Auburn Grads Go Global: Peace Corps

Auburn Abroad Office Photo
Auburn student with children (Photo Credit: Office of International Programs)

In today’s era of globalization, international experience and cultural awareness are highly sought after in the job market. One way Auburn University students obtain international experience is by studying, interning or volunteering abroad during their undergraduate education. Another way is to apply, be accepted and then volunteer abroad through the Peace Corps for a total of 27 months.

Amanda Denney recently returned to the United States from Peace Corps service in Burkina Faso in West Africa. Denney was an education major who, after graduating Auburn in 2008, taught at the high school in Beauregard, Alabama. Now returned from her service abroad, Denney has been appointed the state Peace Corps recruiter for Alabama. Her job duties will include finding, informing and recruiting Peace Corps volunteers both on the Auburn University campus and around the state.

Denney is one of 307 Auburn graduates who have volunteered through Peace Corps since the organization’s founding in 1961, according to Dr. Andrew Gillespie, assistant provost for international programs.

“Auburn’s students are a good fit for Peace Corps, so I expect our recruiting to grow our impact. I’m happy to see this development help internationalize Auburn and provide international early career opportunities for our graduates,” Gillespie said.

According to Denney, she never expected to volunteer in the Peace Corps but after teaching for a few years in Alabama she wanted to obtain new experiences in a new place. Denney said that Auburn’s small-town community prepared her for village life in Burkina Faso, but most importantly, her Auburn education made a considerable contribution to her Peace Corps service.

“When I was a student a lot of teachers force you to stand on your own two feet. They don’t do things for you… and that’s how Peace Corps is. [Peace Corps] says, this is your community, talk to people, figure out what their needs are and then do something about it,” Denney said.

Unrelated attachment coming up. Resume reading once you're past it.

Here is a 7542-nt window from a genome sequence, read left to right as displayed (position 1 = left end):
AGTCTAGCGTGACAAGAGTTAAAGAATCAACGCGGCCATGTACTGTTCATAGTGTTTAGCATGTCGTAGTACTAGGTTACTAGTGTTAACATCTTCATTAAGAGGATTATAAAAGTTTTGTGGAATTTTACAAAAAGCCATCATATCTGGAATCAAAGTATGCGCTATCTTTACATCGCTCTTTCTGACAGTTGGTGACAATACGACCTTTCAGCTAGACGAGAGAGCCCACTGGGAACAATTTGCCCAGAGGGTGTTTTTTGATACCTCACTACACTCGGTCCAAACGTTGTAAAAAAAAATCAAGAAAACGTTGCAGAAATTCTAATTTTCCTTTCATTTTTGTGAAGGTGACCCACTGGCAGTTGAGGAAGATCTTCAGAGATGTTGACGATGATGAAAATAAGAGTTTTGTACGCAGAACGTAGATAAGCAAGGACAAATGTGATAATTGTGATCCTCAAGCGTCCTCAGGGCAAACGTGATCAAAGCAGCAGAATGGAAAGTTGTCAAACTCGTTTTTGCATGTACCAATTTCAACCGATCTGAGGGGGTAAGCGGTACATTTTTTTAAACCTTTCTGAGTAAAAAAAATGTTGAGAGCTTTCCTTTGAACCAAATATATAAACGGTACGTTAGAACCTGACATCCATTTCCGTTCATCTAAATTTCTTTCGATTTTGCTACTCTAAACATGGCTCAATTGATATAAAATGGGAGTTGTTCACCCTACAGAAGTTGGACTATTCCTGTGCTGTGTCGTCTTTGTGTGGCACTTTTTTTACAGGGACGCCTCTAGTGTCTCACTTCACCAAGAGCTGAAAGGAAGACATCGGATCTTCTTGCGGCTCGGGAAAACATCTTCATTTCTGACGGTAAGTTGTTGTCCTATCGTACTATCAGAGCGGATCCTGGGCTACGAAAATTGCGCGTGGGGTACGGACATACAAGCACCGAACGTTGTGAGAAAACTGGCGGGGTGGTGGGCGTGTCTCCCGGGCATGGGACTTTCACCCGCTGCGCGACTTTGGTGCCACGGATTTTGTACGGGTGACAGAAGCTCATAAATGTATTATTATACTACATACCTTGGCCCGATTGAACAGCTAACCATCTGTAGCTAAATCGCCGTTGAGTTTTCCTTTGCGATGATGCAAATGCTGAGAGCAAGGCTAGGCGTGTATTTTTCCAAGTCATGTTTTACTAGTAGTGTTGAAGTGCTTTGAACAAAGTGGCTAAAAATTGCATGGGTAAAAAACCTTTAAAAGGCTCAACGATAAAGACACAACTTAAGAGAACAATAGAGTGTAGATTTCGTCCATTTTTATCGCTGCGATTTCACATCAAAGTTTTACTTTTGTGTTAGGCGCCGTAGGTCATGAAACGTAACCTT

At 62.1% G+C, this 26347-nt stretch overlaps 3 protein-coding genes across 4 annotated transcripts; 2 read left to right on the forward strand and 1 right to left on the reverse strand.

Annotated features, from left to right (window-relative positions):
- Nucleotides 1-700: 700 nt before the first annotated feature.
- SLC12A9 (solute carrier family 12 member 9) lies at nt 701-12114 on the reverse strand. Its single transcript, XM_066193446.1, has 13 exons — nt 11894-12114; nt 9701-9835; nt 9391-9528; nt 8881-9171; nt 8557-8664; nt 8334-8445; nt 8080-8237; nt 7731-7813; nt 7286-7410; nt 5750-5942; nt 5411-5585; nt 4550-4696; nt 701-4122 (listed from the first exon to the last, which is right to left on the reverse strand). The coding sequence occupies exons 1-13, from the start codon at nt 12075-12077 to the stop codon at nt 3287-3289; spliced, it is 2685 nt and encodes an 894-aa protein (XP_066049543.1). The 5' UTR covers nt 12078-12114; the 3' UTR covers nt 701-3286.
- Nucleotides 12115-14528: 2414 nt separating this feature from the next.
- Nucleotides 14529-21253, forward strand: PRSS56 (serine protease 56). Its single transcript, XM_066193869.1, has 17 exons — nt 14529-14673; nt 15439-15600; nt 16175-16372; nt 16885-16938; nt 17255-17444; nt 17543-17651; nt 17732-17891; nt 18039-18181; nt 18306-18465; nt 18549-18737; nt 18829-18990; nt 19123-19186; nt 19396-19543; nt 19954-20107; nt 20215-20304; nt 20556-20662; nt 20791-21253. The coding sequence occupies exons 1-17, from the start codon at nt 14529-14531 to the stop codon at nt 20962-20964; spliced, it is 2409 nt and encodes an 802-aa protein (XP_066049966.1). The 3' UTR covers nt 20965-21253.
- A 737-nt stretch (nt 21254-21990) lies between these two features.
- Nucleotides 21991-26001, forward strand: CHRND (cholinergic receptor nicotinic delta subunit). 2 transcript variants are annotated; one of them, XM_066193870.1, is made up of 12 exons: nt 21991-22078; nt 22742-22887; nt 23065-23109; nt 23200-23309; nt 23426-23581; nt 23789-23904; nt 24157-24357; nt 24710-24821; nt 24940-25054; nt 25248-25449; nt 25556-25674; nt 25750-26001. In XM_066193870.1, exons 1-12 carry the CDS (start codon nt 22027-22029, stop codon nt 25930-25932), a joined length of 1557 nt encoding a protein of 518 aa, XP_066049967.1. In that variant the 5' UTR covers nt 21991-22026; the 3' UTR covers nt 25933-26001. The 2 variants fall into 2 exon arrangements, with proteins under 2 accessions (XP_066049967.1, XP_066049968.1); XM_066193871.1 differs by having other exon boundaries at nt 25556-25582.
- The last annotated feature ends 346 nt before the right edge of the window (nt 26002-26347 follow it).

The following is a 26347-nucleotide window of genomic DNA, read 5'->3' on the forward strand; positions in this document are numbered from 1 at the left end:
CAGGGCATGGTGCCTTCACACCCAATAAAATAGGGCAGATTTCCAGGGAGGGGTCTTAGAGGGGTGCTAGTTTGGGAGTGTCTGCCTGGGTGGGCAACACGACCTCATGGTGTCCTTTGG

Two things that Denney suggests interested students pursue while in their undergraduate studies are volunteer and language experiences.

“If you are interested in Peace Corps and you have an idea of where you want to go, especially now because you can choose the countries you apply to… get going on learning your language,” Denney said.

Auburn has an abundance of volunteer opportunities throughout town. One way to get connected to the Auburn community is to volunteer through IMPACT, Auburn University’s student volunteer organization. No commitment is required for students to volunteer through IMPACT. Students may volunteer as many times as they want with the organization at any of its 16 projects. IMPACT project coordinators lead volunteers for two hours each week at their projects.

Denney noted that her years of teaching contributed to her successful Peace Corps service, but that students who wish to apply for Peace Corps immediately after graduation should not be deterred by a lack of professional experience. College graduates who serve in Peace Corps can benefit from still being in “college learning mode,” Denney said. This means that a student who has recently graduated is still thinking about problems before them, analyzing the problems and looking for solutions.

According to their website, 38 percent of Peace Corps volunteers are involved in education but Denney encourages anyone interested in service to not be discouraged if they are not an education major.

“Regardless of your major, if you have the desire to be an effective volunteering and you put a lot of work into your training then you will be an effective volunteer,” Denney said.

Benefits from Peace Corps service include soft skills such as intercultural communication, adaptability, perseverance and independence.

In addition to these soft skills, returned volunteers benefit from student loan forgiveness, graduate school fellowships and noncompetitive eligibility for federal government jobs.

“I really can’t say enough good things about Peace Corps. That’s why I’m so excited to have this job because… this is an institution that I really really believe in. I think they do a lot of good work abroad and I think they do a lot of good work for the people that serve through them,” Denney said.

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